Presentation and discussion of current clinical practice using research and journal articles and case presentations. Required for prosthetics and orthotics majors; others by permission of instructor. Credit/no-credit only.
Applied P&O I is a three-part course that spans the Fall, Winter, and Spring quarters. The overall goal of this course is to prepare students for a residency project through exposure to the scientific literature, instruction in the literature review process, and formulation of a single-subject or survey research project. The fall quarter course will focus on the critical evaluation of O&P literature, the winter quarter will instruct an independent review of the literature in a topic of the students’ choosing, and the final quarter will be the development of a proposed research project.
Part I (Fall Quarter) of this course is designed to give you an introduction to the O&P literature and to help you to become better consumers of that literature. Throughout this quarter, you will learn to recognize differences among the various types of O&P literature, understand the benefits and limitations O&P magazines and journals, critically read and evaluate scientific literature, and summarize and present a critique of a selected article. The skills gained through this experience will help you both in your clinical practice as well as in your future research endeavors.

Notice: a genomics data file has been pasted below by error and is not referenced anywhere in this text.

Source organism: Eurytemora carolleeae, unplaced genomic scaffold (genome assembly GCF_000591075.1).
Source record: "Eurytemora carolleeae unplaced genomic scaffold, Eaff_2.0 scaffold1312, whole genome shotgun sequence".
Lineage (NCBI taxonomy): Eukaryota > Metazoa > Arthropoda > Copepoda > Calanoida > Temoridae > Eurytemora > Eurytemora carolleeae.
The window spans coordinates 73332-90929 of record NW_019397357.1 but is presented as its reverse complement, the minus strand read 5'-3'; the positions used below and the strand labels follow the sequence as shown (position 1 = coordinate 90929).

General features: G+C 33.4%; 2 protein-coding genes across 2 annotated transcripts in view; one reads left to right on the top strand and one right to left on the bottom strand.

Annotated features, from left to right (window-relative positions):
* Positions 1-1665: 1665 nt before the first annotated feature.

Student learning goals
Be exposed to various forms of O&P literature, from a variety of sources, including trade magazines, advertisements, manufacturer’s websites, consumer magazines, O&P journals, and peer-reviewed scientific research
Recognize differences in purpose, content, and quality among O&P magazines
Recognize differences in purpose, content, and quality among O&P journals
Critically evaluate O&P literature for content and quality
Present a public critique of a scientific article
General method of instruction
Lecture, discussion, group/independent study, and presentations
Class assignments and grading
All assignments are due at the beginning of class on the date noted on this syllabus. Late assignments will be accepted only with written permission of the instructor. All written homework is expected to be professional and representative of the level of a college student. This means it should be typed, clean, and well-organized. Unless otherwise noted, format should be typed, double-spaced, and single-sided. Student’s name, course name (REHAB 427), and assignment title should appear on any homework provided to the instructor.
REHAB 427 (Fall 2010) is a one (1) credit credit/no-credit course. Credit will be based upon class participation, completed assignments, and an individual critique (a 20-minute PowerPoint presentation) of a journal article.